The first airline involved in the crash, a Kazakhstan Airlines Ilyushin II-76, was on a charter service descending to land at New Delhi. The other aircraft, a Saudia (Saudi Arabian Airlines) Boeing 747-168B, had just taken off. While the former was told by the air traffic control to descend to an altitude of 4,600 m at a distance of 74 miles from the airport, the latter, taking off into the same direction from which the Ilyushin was coming, was cleared to climb to an altitude of 4,300 m.

However, instead of descending to the height of 4,600 m, the Kazakhstan Airlines plane descended to 4,400 m, and still kept coming lower despite being warned by the air traffic control at New Delhi. By the time the pilot noticed the mistake, the two planes had collided. The Saudia Boeing, whose left wing collided with the Ilyushin's tail, split apart in mid-air before crashing, while the Ilyushin remained intact, but was uncontrollable due to the damage to the tail, and eventually crashed. Only 6 passengers weren't killed on the spot, but succumbed to their injuries later.

2. Japan Airlines Flight 123
Aircraft Boeing 747SR-46
Casualties 520
Survivors 4
Location Ueno, Japan
Date August 12, 1985
Japan Airlines Flight 123 accident is the worst single-aircraft crash in aviation history. The crash occurred due to a mechanical failure, and sent the plane crashing into the ridges of Mount Takamagahara in Ueno, Gunma Prefecture, at approximately 6.44 pm local time.

Having taken off from Tokyo International Airport to proceed towards Osaka International Airport, the rear pressure bulkhead of the aircraft failed 12 minutes into the flight. A rear pressure bulkhead is an airtight barrier at the end of the cabin. Having been repaired incorrectly earlier, the bulkhead burst open, causing explosive decompression due to the rushing of air out of the pressurized cabin. The air pressure tore off the vertical component of the tail of the plane, and destroyed the hydraulic lines. This completely drained the hydraulic fluid. The loss of hydraulic control structures and the vertical stabilizer set the nose of the plane in an up-down bobbing motion.

The pilots tried to regain control by deploying differential engine thrust, but after descending to around 4,000 m they lost control of the plane, which began to drift from its original flight path. It eventually collided into the ridges of Mount Takamagahara, 32 minutes after the rear bulkhead exploded, which resulted in the death of 505 passengers and 15 crew members. Remarkably, four passengers survived.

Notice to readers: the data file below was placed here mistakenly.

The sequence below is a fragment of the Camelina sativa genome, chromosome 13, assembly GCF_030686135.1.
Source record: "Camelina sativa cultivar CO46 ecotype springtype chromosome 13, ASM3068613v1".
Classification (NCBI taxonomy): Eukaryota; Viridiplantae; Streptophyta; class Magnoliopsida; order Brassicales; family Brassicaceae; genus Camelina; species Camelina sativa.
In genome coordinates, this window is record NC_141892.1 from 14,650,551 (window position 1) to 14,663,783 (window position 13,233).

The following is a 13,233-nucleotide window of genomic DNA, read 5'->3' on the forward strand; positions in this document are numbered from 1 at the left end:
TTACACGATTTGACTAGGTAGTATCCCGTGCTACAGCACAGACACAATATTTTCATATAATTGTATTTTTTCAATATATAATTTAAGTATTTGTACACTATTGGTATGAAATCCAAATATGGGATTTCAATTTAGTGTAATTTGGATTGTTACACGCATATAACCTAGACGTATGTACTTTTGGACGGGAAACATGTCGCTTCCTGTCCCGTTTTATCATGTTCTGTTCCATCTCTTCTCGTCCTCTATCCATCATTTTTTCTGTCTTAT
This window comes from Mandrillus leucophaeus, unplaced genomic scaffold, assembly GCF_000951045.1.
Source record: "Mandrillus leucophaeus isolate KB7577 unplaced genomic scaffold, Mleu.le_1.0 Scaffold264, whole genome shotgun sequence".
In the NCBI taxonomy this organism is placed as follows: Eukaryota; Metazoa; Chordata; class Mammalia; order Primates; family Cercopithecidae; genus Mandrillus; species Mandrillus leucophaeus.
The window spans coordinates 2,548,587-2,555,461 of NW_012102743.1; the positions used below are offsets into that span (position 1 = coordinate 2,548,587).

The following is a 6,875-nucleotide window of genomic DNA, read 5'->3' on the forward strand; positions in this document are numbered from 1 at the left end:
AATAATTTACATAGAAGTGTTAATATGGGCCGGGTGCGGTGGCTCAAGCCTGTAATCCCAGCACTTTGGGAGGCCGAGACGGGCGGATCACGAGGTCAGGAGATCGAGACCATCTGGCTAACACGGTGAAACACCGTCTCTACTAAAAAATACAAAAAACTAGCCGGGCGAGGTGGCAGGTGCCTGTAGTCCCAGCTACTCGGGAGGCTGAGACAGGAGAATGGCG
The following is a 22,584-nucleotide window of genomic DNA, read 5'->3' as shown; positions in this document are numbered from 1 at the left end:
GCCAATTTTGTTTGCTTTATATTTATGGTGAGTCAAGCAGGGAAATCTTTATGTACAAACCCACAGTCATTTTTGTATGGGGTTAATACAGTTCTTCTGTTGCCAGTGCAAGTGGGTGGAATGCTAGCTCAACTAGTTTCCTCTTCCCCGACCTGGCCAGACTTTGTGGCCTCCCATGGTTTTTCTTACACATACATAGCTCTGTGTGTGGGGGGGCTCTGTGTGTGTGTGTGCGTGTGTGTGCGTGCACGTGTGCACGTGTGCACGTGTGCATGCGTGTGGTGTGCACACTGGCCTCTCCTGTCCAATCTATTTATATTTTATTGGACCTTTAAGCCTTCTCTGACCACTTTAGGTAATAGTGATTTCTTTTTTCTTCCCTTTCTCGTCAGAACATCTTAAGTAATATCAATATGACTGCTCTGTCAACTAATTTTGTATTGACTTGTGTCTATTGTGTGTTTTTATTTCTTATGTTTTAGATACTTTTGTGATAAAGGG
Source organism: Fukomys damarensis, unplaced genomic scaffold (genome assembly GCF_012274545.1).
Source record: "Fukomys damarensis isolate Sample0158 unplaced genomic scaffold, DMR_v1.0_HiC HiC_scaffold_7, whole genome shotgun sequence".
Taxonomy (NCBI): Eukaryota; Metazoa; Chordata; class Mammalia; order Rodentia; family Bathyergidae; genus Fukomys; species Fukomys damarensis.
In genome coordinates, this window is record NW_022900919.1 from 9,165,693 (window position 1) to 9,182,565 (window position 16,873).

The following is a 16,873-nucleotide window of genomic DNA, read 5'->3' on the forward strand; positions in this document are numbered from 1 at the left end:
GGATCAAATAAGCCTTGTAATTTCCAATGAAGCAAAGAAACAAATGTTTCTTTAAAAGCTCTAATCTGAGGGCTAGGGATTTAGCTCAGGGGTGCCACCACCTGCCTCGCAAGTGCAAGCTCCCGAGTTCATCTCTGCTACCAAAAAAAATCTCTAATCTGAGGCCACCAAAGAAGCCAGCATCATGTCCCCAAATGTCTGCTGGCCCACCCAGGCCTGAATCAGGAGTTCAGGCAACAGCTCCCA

A notable aspect of this crash was the proficiency of the air crew. Despite the equipment failing them, the fault can't be attributed to the pilots, since keeping the plane airborne for 32 minutes even after suffering such a vital structural failure was a result of their skill at their trade. During simulations conducted later, no other flight crew managed to keep the plane airborne for as long as the actual crew.

1. Tenerife Airport Collision
Aircraft Boeing 747-121 and Boeing 747-206B
Casualties 583
Survivors 61
Location Tenerife, Spain
Date March 27, 1977
The Tenerife airport collision is the deadliest disaster to befall a commercial airplane in history. With both planes being Boeing 747s, albeit different variations, this is also the deadliest aviation disaster for any single type of aircraft.

The disaster involved two airports in the Canary Islands, Gran Canaria Airport on the island of Gran Canaria and Los Rodeos Airport (now Tenerife North Airport) on the island of Tenerife. When operations at Gran Canaria Airport were temporarily suspended due to a bomb blast, much of its air traffic was diverted to Los Rodeos Airport. This included the two airlines involved in the disaster―KLM Flight 4805 and Pan Am Flight 1736. Due to the unexpected traffic, officials at Los Rodeos were also forced to park many of the planes on the taxiways.

By the time the Gran Canaria Airport reopened and the planes lined up to fly to their destination, a dense fog had engulfed Tenerife. Owing to the blocked taxiway, both 747s were forced to use the sole available runway to taxi for takeoff. Neither the planes nor the controller noticed that two planes had lined up on the same strip, as the lack of ground radar installations meant that the controller only relied on the radio messages from the two planes.

As the result of a series of miscommunications, KLM Flight 4805 began to takeoff without knowing that Pan Am Flight 1736 was still on the runway. It was revealed during the investigation that the KLM pilot hadn't received authorization to takeoff, but thought he had due to confusing phrasing from air traffic control. This resulted in a ghastly collision, completely destroying both planes and killing a total of 583 people.

The lessons from this disaster were learned swiftly, and eventually the Crew Resource Management was developed. Pilots were instructed to pay greater attention if the crew noticed something amiss, and the crew was, correspondingly, encouraged to uninhibitedly voice any misgivings they might have. The terminology of air traffic controllers was molded into a standardized form, and, most notably, the word 'takeoff' was now only allowed to be uttered while actually clearing a flight for its takeoff.

The lessons of these terrible disasters, if this can serve as a silver lining, were learned and assimilated quickly, with each disaster, while lamentable, making the industry more capable of fending off another. As a result, flying is now among the safest forms of travel in the modern world, and the probability of such disasters occurring again is being reduced to as small as possible with every new technological advance.
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Published: July 22, 2014